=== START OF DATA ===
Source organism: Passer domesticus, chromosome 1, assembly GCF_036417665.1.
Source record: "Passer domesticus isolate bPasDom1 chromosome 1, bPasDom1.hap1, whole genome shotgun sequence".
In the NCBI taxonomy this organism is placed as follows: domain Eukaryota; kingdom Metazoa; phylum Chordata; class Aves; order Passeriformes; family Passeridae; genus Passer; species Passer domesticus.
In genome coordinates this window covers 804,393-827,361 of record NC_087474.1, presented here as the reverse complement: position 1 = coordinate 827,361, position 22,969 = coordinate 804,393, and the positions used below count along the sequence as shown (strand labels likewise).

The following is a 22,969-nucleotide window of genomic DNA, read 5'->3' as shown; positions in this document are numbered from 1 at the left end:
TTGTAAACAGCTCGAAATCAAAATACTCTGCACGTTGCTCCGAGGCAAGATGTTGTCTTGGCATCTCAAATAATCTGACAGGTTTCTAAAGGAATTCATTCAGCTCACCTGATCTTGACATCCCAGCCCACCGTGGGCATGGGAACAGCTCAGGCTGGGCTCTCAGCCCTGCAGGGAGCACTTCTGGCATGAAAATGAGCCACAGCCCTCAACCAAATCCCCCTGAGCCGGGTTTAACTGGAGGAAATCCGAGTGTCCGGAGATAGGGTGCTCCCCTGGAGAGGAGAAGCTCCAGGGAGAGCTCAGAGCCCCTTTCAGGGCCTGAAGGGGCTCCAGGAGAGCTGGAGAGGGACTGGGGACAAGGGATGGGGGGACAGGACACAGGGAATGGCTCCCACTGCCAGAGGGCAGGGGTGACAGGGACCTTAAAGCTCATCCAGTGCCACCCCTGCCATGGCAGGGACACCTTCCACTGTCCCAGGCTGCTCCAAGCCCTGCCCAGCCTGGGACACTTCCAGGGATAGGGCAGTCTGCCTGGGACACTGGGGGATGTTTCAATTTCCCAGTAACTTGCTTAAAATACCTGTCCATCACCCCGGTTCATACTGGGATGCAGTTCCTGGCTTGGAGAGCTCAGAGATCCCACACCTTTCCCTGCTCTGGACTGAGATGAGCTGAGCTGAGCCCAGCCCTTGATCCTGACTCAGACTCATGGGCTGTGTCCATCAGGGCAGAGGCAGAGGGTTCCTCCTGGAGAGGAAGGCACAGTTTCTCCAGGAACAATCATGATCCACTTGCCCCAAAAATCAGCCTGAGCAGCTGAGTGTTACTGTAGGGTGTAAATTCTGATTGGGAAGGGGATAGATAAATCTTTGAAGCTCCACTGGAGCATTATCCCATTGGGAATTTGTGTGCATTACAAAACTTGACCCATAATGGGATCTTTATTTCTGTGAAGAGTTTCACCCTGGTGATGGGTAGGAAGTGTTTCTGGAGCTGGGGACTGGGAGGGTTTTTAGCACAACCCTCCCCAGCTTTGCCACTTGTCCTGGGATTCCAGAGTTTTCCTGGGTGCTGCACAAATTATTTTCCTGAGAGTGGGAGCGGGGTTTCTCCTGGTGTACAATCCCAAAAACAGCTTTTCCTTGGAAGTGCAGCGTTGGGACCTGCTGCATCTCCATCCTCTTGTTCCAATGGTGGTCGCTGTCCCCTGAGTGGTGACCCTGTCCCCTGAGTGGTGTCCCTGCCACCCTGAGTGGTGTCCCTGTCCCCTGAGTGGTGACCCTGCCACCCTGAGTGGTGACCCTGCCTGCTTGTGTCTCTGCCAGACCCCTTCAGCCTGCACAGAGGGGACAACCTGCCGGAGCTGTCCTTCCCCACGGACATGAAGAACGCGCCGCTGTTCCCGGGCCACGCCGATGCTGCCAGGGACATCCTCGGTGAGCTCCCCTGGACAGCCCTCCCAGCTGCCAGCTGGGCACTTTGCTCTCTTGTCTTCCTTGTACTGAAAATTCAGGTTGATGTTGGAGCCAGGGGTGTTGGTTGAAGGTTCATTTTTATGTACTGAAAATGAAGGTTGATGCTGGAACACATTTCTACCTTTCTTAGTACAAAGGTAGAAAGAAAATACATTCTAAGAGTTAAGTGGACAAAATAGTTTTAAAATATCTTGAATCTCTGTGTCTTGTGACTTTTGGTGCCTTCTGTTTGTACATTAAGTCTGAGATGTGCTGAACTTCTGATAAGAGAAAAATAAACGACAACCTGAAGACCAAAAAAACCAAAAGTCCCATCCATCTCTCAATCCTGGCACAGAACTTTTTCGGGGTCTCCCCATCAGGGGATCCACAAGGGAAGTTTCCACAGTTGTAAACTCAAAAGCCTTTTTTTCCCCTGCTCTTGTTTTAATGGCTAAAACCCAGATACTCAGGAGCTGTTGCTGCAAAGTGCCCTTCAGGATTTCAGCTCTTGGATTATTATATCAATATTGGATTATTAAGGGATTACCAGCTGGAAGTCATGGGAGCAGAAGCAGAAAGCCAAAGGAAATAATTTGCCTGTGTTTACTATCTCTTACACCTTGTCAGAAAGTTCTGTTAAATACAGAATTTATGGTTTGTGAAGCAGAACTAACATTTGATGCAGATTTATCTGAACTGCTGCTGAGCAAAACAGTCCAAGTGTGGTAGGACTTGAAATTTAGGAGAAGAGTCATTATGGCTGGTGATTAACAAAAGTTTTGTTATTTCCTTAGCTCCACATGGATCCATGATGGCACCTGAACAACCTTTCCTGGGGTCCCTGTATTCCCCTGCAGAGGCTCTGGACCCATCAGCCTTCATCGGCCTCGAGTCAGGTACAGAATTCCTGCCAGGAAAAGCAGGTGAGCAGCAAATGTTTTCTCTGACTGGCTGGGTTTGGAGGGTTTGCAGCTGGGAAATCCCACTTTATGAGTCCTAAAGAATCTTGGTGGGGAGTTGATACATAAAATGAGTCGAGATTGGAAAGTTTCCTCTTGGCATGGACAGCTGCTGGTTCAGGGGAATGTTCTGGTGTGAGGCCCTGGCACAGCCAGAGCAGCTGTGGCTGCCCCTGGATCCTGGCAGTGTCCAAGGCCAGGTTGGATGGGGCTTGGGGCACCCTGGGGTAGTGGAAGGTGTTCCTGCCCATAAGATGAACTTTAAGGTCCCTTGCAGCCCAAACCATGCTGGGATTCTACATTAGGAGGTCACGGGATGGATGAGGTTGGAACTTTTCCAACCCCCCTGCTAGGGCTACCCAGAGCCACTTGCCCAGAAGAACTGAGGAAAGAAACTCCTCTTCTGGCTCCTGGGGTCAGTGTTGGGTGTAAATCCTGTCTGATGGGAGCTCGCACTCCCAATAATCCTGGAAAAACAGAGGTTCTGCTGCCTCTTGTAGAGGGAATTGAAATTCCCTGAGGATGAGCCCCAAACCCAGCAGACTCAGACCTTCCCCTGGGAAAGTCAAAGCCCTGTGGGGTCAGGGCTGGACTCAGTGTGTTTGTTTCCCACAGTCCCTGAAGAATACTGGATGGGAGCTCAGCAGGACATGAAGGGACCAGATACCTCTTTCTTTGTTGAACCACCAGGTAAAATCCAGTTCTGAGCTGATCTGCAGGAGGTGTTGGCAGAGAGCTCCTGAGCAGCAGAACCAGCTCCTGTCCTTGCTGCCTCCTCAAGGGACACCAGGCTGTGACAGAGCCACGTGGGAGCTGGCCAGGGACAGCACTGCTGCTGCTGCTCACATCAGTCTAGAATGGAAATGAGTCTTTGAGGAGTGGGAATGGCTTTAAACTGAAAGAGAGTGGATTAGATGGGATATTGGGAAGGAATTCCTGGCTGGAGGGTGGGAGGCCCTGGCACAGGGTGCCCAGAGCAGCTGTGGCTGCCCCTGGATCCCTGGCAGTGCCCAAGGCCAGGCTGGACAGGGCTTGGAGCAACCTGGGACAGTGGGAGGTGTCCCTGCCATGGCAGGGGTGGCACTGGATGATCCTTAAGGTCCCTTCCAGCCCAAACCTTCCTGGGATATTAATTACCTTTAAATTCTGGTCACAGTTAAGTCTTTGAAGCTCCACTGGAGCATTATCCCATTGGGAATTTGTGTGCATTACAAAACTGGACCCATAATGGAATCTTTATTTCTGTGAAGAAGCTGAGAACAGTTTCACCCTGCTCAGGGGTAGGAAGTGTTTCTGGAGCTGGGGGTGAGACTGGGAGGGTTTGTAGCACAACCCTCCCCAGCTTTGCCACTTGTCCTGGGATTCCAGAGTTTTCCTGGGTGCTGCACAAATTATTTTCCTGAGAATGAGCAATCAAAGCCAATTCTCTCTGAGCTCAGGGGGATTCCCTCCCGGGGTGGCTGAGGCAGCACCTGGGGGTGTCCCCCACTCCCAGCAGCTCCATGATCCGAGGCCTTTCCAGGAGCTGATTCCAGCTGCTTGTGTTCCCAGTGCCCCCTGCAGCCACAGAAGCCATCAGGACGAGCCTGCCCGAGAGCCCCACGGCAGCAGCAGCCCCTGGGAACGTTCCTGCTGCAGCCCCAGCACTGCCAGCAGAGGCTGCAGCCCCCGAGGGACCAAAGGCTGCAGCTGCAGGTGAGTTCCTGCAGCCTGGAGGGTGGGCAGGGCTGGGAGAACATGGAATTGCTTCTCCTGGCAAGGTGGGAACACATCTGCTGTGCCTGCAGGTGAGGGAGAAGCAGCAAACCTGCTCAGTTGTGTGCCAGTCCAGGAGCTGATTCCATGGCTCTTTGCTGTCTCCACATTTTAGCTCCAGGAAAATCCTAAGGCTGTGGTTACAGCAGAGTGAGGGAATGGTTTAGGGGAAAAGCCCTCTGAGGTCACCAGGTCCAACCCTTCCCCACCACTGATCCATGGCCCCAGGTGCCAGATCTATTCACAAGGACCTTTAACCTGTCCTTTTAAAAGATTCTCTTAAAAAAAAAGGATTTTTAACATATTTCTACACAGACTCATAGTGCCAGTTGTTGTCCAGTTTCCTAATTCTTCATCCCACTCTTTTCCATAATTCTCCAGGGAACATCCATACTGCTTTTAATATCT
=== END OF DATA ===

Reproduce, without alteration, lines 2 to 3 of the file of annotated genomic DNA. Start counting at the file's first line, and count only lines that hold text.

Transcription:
Source record: "Passer domesticus isolate bPasDom1 chromosome 1, bPasDom1.hap1, whole genome shotgun sequence".
In the NCBI taxonomy this organism is placed as follows: domain Eukaryota; kingdom Metazoa; phylum Chordata; class Aves; order Passeriformes; family Passeridae; genus Passer; species Passer domesticus.